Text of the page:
Beethoven, Master Musician Critical Context - Essay

Madeleine Goss

Critical Context

In addition to Beethoven, Master Musician, Goss wrote several other biographies of composers. Among her most important works are other narrative biographies, such as Deep-Flowing Brook: The Story of Johann Sebastian Bach (1938) and Unfinished Symphony: The Story of Franz Schubert (1941). She is also the author of Bolero: The Life of Maurice Ravel (1940), Brahms: The Master (1943), and Modern Music-Makers: Contemporary American Composers (1952), a collective biography of several American composers that is not fictionalized. Goss’s aim was always to bring information about the lives of great composers to a general audience. As she noted in the preface to Beethoven, Master Musician, “there are many readers who have neither time nor desire to study deeply into technical biographies, and still would like to know something about the life and age of the Master-Musician.” It is for this audience that Goss has intended her work.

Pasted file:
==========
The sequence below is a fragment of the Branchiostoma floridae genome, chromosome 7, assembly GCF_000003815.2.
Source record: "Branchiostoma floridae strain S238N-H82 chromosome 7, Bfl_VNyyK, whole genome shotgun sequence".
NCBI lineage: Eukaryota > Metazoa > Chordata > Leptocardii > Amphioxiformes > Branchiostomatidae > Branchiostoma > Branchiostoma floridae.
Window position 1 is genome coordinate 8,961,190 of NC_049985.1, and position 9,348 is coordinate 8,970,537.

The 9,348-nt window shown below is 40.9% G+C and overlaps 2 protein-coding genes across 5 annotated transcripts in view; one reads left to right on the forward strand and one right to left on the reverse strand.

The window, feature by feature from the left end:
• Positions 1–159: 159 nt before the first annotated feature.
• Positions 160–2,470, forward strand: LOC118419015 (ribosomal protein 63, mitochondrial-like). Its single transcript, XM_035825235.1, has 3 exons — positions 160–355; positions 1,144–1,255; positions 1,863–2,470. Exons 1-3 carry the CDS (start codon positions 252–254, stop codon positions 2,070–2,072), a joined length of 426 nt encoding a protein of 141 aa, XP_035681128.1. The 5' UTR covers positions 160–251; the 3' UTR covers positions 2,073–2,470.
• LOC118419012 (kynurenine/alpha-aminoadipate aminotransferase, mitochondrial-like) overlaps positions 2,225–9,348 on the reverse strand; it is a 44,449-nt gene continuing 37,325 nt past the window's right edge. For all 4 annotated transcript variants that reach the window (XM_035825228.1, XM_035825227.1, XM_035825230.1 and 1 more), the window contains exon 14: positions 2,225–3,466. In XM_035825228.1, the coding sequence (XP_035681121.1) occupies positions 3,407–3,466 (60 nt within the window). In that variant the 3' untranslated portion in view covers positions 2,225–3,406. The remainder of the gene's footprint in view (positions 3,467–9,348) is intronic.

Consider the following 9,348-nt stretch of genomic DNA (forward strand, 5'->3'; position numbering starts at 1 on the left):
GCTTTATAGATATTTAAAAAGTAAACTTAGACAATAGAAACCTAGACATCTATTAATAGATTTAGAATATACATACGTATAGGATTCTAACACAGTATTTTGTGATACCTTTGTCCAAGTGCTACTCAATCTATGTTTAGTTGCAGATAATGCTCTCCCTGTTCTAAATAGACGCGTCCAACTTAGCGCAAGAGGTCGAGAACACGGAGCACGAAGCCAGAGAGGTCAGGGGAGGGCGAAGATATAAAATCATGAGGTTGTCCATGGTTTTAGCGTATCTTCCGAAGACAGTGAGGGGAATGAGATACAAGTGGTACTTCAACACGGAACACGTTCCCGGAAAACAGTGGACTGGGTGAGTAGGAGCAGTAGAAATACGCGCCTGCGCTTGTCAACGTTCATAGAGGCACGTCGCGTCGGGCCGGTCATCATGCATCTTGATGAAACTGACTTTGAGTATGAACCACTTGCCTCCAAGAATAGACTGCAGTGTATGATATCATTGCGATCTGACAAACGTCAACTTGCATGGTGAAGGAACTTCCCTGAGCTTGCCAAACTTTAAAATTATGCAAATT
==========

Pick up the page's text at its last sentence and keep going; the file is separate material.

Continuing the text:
As a fictionalized biography, Beethoven, Master Musician falls into the same literary genre that later produced such biographical works as Irving Stone’s The Agony and the Ecstasy (1961), about Michelangelo, and Lust for Life (1934), about Vincent van Gogh. The purpose of the narrative, fictionalized biography is not to produce a book that presents its subject with photographic realism but to convey a general impression of the individual and to describe what it was like to live in an earlier time. By combining features of both the biography and the novel, fictionalized biographies such as this one inform the reader about the past while presenting an entertaining story.